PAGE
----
“I think the first step should always be to call your regular doctor, and at least just touch base with them,” Lawrence said. “Call your doctor, explain your symptoms and get a recommendation. Say, ‘This is what I’m feeling, these are my symptoms, and can you see me today or tomorrow?’ And if they’re not available or you’re concerned, come into the emergency department. We’re here and happy to see you. But I think a lot of the patients could be managed by their primary physician.”

Lawrence acknowledged the large population without medical insurance or a primary physician. “We are here as a safety net for those patients as well,” he said.

Acting on symptoms early is important to minimizing influenza’s danger.

“If we can get people diagnosed with influenza within the first 72 hours, we generally will start a medication called Tamiflu, which has been shown theoretically to potentially reduce the length of illness and reduce symptomatology,” Lawrence said. “So, there is an actual directed treatment, whereas the ‘common cold,’ your usual viral syndrome, just has to run its course.”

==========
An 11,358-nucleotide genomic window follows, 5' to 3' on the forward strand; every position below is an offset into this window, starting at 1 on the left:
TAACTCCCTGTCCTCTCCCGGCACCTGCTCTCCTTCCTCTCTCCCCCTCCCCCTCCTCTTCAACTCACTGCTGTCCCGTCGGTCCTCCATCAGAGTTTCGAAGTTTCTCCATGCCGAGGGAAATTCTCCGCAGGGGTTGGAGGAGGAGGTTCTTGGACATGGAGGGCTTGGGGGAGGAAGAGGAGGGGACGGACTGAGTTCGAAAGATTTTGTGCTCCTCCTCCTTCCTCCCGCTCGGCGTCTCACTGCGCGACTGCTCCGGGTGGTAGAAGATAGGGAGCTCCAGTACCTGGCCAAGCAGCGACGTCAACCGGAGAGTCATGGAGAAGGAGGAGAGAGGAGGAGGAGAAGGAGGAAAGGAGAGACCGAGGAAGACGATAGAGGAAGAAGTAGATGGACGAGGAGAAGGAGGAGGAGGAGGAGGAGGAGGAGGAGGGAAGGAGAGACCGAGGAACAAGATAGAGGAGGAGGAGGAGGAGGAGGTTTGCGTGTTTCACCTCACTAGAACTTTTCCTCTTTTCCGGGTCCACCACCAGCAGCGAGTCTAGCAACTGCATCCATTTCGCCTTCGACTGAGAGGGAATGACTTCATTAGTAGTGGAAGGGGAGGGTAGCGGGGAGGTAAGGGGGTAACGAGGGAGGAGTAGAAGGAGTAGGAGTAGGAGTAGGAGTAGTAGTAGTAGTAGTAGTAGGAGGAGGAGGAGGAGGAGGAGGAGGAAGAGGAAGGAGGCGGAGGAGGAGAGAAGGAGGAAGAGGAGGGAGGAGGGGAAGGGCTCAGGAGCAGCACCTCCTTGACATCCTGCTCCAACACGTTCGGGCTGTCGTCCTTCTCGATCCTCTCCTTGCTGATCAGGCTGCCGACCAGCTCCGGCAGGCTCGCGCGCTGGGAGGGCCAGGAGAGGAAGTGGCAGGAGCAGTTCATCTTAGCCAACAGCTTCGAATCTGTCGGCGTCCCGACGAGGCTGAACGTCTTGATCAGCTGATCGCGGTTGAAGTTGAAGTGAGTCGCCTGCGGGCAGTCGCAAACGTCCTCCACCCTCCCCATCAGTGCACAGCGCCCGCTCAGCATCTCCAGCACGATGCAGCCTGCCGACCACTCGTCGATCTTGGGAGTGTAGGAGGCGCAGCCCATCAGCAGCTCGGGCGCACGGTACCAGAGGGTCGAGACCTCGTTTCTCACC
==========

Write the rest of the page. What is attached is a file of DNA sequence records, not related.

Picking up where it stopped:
Treating the Common Cold in the ER and at Home

“The most important thing for someone with the common cold is to take Tylenol, which is acetaminophen, or Motrin, which is ibuprofen, or Advil,” Lawrence said. “I would take those for fever control and for pain control, often because people have a bit of muscle achiness.

Along with the over-the-counter meds, drinking lots of fluids helps reduce the severity of a cold’s symptoms.

“Fluid hydration is very, very important,” Lawrence said. “When you’re dehydrated, your symptoms certainly get magnified. One of the first things I do when people come into the emergency department with these symptoms is put in an IV and give them fluids, and it seems to make a big difference.

“If you’re at home, try to push fluids as much as you can,” he said. “Most people have a decreased appetite – they’re not hungry, they’re not thirsty – but you have to almost force yourself to drink. The more you can drink, generally speaking, the better off you are, unless you have some other medical reason not to drink lots of fluids. So I would certainly recommend Tylenol, Motrin and lots of fluids at home, and rest.  

“Again, the most important thing with all of these viral illnesses is to wash your hands,” Lawrence said. “You don’t want to pass your cold or flu on to anyone else.”

Call 661-253-8000 or visit www.henrymayo.com for more information.




Source: Santa Clarita News


Henry Mayo ER Doctor Gives Tips On Colds And Flu Prevention, Treatment